Now, with Trump serving out the rest of his term as a lame duck who won’t admit he lost, the situation is particularly scary, Topol says. Trump has stopped attending White House coronavirus task-force meetings and has said little about the current coronavirus surge gripping the country.
President-elect Biden and Vice President–elect Kamala Harris have signaled commitment to public-health interventions that could help get the virus under control, like expanded access to testing, mask mandates and a robust vaccine-distribution program. But Biden and Harris can’t do much of substance until they take office, and the Trump Administration is reportedly withholding information about vaccine development and distribution that could help solidify plans for January. And with no official platform from which to communicate with the public, Biden and Harris “are not having nearly the impact that they could,” Topol says. On Nov. 16, Biden said that “more people may die” if the Trump Administration does not coordinate the transition of the vaccine program. (Biden has also pushed for the passage of a coronavirus-relief bill during the lame-duck period, but it looks unlikely one will clear Congress.)
State and local leaders have also been slow to reimplement lockdown measures that could help curb the virus’s spread. Unlike in Europe, where countries including France, Italy and Germany reimplemented restrictions of various levels in response to spiking case counts this fall, many U.S. officials have been hesitant to slap regulations on reopened businesses. Europe is struggling right now too–France, Russia, Spain and the U.K. hold the fourth through seventh spots on the list of the world’s hardest-hit countries–but many of the Continent’s leaders have shut down businesses and public places, and distributed relief money, to contain the virus. Officials across the E.U. have also called upon citizens’ senses of duty and empathy, promoting messages of unity and communal sacrifice.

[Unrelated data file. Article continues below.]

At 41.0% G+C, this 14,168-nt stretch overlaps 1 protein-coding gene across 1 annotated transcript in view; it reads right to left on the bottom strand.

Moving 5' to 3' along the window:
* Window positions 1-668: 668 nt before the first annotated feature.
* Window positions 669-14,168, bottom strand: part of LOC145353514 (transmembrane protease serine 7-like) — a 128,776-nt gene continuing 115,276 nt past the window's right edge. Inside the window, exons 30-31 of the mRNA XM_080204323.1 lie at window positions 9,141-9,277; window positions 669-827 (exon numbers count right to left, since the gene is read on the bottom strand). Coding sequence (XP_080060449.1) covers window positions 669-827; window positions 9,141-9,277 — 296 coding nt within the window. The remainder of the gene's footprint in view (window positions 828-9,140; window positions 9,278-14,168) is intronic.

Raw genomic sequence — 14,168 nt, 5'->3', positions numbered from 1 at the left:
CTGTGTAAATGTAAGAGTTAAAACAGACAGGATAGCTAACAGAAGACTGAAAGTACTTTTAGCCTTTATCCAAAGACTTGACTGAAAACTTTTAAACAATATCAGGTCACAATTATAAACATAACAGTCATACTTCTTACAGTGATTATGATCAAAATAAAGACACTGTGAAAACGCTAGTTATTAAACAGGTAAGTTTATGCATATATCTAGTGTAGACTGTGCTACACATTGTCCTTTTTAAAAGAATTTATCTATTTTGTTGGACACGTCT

The same can’t be said of the U.S. Officials in Chicago and Philadelphia have issued new stay-at-home advisories, and states including Washington, California, Oregon and Michigan have closed restaurants for indoor dining. But in many parts of the country–even in areas where schools are once again closing, like New York City–people are still free to drink at bars, eat in restaurants and work out in gyms. “It is incredibly difficult, from a public-health perspective, to defend people eating maskless indoors or going to indoor gyms,” Ranney says. She’d like to see “strategic shutdowns” of businesses in hard-hit areas, ideally with stimulus money to prevent further economic damage. More shocking, Topol says, is that some states, including Florida and Georgia, still don’t require masks in all public places, even as cases go through the roof. North Dakota Governor Doug Burgum, who long resisted a mask mandate, reversed that stance on Nov. 13, but only after his state’s test-positivity rate topped 15% and hospitals nearly exhausted ICU capacity statewide.